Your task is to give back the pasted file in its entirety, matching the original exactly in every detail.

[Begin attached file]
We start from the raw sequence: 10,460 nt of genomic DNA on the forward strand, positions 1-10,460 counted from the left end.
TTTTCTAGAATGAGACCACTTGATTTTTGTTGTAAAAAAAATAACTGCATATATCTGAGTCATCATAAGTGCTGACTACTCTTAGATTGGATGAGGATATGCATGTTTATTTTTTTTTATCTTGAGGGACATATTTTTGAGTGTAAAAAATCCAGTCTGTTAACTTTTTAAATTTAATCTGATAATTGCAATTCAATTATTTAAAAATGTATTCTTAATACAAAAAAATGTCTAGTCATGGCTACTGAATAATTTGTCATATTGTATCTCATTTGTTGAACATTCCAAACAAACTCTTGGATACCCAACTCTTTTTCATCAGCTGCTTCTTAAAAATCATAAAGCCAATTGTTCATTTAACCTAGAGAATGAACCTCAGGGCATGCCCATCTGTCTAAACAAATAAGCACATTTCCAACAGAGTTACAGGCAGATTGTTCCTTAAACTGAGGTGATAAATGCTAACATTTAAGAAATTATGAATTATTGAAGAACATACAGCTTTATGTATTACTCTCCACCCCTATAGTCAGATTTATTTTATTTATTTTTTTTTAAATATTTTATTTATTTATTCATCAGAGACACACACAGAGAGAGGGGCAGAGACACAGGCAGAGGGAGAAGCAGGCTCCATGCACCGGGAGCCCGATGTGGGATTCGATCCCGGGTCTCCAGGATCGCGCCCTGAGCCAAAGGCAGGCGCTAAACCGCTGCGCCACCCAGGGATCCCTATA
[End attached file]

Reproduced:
We start from the raw sequence: 10,460 nt of genomic DNA on the forward strand, positions 1-10,460 counted from the left end.
TTTTCTAGAATGAGACCACTTGATTTTTGTTGTAAAAAAAATAACTGCATATATCTGAGTCATCATAAGTGCTGACTACTCTTAGATTGGATGAGGATATGCATGTTTATTTTTTTTTATCTTGAGGGACATATTTTTGAGTGTAAAAAATCCAGTCTGTTAACTTTTTAAATTTAATCTGATAATTGCAATTCAATTATTTAAAAATGTATTCTTAATACAAAAAAATGTCTAGTCATGGCTACTGAATAATTTGTCATATTGTATCTCATTTGTTGAACATTCCAAACAAACTCTTGGATACCCAACTCTTTTTCATCAGCTGCTTCTTAAAAATCATAAAGCCAATTGTTCATTTAACCTAGAGAATGAACCTCAGGGCATGCCCATCTGTCTAAACAAATAAGCACATTTCCAACAGAGTTACAGGCAGATTGTTCCTTAAACTGAGGTGATAAATGCTAACATTTAAGAAATTATGAATTATTGAAGAACATACAGCTTTATGTATTACTCTCCACCCCTATAGTCAGATTTATTTTATTTATTTTTTTTTAAATATTTTATTTATTTATTCATCAGAGACACACACAGAGAGAGGGGCAGAGACACAGGCAGAGGGAGAAGCAGGCTCCATGCACCGGGAGCCCGATGTGGGATTCGATCCCGGGTCTCCAGGATCGCGCCCTGAGCCAAAGGCAGGCGCTAAACCGCTGCGCCACCCAGGGATCCCTATA